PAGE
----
The Big Story: Sena of violence

Ever since the Supreme Court struck down the bans announced by several states on the movie Padmaavat last week, the governments in these places have been brought to their knees by the Karni Sena. Till a few months ago, this group was considered a fringe outfit confined to Rajasthan. But in the last two weeks, the caste organisation, which was originally formed in 2005 to demand reservations for the Rajput community, has managed to stoke agitations in Madhya Pradesh, Gujarat, Haryana, Uttar Pradesh and even Jammu and Kashmir.

On Wednesday, the country was witness to horrific scenes of school children in Gurugram in Haryana taking cover under the seats of their bus as stones were hurdled on the vehicle. The glass windows were smashed. The terrified kids cried even as the teachers tried to call for police help. The Gurugram administration has now imposed prohibitory orders.

The scale of the protests betray a larger political plot playing behind this violence. As early as in November, the Vasundhara Raje government in Rajasthan declared that it would not allow the screening of the movie, which depicts the story of Rani Padmini, a revered figure among the Rajputs. The Central Board of Film Certification delayed the clearance of the movie and then curiously formed a committee of historians to go through the movie. Even a parliamentary committee interfered. The board finally cleared the movie on December 30 and asked the makers to change its title from Padmaavati to Padmaavat. All the suggestions made by the CBFC were fulfilled by the film producers. They even used graphics to cover Deepika Padukone’s midriff.

Despite the CBFC certification, several Bharatiya Janata Party-ruled states banned the screeing of the movie, forcing the filmmakers to approach the Supreme Court. The apex court last week slammed the protestors and asked the state government to ensure protection to cinema screens playing the film. “It is the duty and obligation of the states to maintain law and order,” the court said.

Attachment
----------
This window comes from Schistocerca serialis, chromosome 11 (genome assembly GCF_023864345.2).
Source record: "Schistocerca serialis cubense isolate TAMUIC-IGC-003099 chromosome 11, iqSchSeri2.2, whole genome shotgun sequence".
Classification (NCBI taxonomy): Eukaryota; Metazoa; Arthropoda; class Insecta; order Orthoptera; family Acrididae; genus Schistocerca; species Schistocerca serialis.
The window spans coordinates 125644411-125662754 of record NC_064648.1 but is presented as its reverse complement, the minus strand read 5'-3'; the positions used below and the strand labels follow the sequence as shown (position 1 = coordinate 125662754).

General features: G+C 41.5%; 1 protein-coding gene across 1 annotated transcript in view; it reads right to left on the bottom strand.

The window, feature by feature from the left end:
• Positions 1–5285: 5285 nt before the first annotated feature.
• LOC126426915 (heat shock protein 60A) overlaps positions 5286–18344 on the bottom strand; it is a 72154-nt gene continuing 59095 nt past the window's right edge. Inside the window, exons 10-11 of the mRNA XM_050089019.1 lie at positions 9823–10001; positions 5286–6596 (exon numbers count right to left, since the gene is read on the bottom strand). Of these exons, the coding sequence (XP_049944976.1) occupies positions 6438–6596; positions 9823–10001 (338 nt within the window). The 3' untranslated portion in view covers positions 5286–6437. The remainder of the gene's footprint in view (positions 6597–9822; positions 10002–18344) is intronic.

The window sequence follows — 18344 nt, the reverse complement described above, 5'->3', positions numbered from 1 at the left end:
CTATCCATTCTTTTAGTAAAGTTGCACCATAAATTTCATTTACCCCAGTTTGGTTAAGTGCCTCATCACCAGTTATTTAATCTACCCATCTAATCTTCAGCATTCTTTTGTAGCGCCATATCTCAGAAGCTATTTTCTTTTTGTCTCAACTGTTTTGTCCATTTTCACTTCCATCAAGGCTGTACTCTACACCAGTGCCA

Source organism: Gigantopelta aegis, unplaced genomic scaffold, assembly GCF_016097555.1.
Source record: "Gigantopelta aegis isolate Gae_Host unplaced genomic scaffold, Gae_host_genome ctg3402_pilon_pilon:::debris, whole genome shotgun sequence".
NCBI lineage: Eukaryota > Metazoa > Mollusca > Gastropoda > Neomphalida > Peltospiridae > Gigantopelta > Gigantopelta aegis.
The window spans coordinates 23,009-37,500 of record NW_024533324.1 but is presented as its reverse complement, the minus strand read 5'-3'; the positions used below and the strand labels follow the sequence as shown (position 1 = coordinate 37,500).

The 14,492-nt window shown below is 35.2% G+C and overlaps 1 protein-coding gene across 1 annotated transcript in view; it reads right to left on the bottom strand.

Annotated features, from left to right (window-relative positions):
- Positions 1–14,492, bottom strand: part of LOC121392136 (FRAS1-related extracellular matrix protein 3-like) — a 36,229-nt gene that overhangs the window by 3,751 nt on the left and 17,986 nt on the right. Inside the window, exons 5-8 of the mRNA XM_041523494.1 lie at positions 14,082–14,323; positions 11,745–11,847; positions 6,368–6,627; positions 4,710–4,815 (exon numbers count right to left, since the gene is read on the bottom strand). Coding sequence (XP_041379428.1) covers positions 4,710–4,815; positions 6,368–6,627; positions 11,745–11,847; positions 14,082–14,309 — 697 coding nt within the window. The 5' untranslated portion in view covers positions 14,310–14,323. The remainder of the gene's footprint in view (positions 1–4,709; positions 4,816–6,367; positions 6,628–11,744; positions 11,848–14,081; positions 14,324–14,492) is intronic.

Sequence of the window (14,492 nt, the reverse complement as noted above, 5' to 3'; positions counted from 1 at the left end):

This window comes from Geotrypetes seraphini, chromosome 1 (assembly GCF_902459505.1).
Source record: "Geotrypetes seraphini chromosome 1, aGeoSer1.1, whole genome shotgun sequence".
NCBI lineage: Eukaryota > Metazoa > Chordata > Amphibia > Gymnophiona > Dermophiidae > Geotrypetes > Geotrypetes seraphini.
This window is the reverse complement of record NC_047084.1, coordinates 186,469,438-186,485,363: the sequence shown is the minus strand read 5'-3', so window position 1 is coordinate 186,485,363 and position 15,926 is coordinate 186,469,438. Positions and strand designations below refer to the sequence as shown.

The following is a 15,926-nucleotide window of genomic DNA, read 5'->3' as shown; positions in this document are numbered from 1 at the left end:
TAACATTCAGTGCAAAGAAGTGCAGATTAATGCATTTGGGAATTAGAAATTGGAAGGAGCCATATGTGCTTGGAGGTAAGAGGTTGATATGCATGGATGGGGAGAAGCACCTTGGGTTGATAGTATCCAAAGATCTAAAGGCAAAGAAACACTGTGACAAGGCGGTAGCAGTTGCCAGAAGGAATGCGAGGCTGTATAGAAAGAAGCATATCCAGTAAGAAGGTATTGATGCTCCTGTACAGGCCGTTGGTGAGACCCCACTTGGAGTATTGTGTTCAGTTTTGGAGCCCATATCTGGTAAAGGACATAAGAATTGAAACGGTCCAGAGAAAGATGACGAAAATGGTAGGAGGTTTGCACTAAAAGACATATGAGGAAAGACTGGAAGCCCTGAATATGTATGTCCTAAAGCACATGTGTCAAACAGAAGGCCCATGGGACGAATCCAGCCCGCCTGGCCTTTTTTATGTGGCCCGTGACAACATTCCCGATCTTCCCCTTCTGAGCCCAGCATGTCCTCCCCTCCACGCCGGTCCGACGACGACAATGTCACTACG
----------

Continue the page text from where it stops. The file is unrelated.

What is clearly emerging out of this controversy is the complicity of the party in power in the protests against the film. With Rajasthan and Madhya Pradesh going to polls later this year, the Bharatiya Janata Party is clearly in no mood to take on powerful caste groups like the Rajputs. This is perhaps a reflection of the lessons it learned in Gujarat, where the mishandling of the Patidar protests hurt the base of the party and brought its numbers down in the Assembly.

On Wednesday, Union Minister of State for Law PP Choudhary said the government had the option of moving a curative petition before the Supreme Court to stop the movie. Given the reluctance of the government to act against the violent agitators, the Multiplex Owners’ Association declared that it will not screen the movie in the problematic states.

By repeatedly trying to stall the movie rather than clamp down on the violent mobs, the governments both at the Centre and the states have shown scant regard to constitutional rights of freedom of speech and expression. This inaction is also a contempt of the orders of the Supreme Court, which would hopefully intervene more emphatically to rescue the movie from fanatical elements.

The Big Scroll

  • By banning ‘Padmaavat’, BJP CMs are undermining the censor chief their own party appointed.  


  1. The approach to making buildings friendlier for persons with disabilities has been limited and perfunctory, writes Bibek Debroy in Indian Express. 
  2.   Rather than seize new opportunities flowing from technology, bus corporations are lobbying for price control and heavy-handed regulation to obstruct new entrants, G Ananthakrishnan arguesin The Hindu. 
  3. As the Ramayana travelled from India to South-East Asia, the stories underwent nuanced changes, making the plots radically different in some cases, says Salil Tripathi in Mint.


Don’t miss

Madhya Pradesh’s crop support scheme could save farmers from being priced out – if done right.

“Such a system is a win-win for both producers and consumers. The consumer price continues to be based on price realisation by farmers in the market, plus margins that other players garner all along the supply chain until the retail point. For producers, the minimum support price – which is theoretically supposed to cover the cost of production – is assured. Meanwhile, government agencies need not physically procure produce and later dispose of it, as happens in a Market Intervention Scheme.”